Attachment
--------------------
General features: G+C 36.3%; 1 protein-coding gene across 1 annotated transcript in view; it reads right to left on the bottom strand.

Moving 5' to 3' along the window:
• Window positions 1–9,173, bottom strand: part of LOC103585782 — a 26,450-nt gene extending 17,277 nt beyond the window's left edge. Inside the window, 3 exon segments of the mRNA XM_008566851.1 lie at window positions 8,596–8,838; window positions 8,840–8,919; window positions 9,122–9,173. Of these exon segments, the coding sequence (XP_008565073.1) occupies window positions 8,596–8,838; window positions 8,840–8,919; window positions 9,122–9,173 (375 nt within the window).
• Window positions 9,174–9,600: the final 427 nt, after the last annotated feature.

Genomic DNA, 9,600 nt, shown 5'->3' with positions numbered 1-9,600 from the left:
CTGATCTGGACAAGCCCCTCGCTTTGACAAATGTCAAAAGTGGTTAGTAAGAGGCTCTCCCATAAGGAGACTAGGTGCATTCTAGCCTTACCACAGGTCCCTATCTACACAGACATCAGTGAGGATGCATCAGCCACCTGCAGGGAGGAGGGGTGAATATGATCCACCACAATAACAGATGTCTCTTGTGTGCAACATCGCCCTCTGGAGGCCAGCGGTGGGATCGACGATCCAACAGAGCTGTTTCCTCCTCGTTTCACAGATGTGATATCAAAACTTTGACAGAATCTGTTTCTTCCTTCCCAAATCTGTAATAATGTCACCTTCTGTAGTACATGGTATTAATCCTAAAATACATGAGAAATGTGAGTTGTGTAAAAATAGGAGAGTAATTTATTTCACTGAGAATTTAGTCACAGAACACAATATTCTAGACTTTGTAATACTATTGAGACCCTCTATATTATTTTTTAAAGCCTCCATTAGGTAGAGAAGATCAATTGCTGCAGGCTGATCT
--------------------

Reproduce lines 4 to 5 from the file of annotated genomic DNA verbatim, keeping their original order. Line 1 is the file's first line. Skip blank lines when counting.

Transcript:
• Window positions 9,174–9,600: the final 427 nt, after the last annotated feature.

Genomic DNA, 9,600 nt, shown 5'->3' with positions numbered 1-9,600 from the left: